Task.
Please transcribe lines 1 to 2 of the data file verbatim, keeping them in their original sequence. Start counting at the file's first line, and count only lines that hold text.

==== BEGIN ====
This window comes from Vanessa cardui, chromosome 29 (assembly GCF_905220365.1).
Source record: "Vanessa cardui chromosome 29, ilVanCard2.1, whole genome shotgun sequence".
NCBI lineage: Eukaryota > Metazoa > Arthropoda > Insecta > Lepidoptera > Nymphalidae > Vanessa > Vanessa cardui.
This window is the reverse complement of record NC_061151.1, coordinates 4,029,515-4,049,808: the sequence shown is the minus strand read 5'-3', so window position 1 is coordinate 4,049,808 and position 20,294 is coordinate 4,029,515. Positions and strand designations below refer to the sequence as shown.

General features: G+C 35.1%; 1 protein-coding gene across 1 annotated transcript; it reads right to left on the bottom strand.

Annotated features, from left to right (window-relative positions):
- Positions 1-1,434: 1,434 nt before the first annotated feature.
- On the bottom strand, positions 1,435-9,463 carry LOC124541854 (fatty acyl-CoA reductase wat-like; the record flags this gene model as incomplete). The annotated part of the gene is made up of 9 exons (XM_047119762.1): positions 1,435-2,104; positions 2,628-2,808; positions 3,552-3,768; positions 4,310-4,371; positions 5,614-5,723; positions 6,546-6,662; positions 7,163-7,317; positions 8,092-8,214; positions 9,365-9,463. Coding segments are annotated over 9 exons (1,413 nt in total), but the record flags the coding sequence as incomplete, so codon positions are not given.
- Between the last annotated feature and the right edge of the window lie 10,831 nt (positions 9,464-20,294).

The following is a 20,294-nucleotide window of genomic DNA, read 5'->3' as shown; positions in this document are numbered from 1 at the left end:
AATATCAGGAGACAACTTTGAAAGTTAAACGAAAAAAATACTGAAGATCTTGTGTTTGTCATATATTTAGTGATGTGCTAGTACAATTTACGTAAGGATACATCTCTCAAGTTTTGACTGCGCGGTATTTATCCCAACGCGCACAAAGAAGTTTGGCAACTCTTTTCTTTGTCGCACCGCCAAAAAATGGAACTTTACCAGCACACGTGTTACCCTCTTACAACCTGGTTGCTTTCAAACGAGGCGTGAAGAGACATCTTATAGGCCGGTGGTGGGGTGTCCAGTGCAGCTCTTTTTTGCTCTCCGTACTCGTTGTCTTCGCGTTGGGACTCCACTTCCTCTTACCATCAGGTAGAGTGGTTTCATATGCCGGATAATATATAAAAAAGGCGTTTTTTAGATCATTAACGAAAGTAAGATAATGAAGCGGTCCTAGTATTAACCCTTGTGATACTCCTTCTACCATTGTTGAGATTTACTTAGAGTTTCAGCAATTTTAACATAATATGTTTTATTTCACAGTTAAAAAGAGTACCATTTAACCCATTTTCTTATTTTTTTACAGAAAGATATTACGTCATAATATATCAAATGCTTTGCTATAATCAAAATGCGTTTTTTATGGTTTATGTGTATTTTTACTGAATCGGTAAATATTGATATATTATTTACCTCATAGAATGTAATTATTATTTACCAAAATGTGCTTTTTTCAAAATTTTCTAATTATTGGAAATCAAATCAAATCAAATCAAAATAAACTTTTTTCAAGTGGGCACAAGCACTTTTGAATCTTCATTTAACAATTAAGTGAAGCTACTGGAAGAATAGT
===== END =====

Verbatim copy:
This window comes from Vanessa cardui, chromosome 29 (assembly GCF_905220365.1).
Source record: "Vanessa cardui chromosome 29, ilVanCard2.1, whole genome shotgun sequence".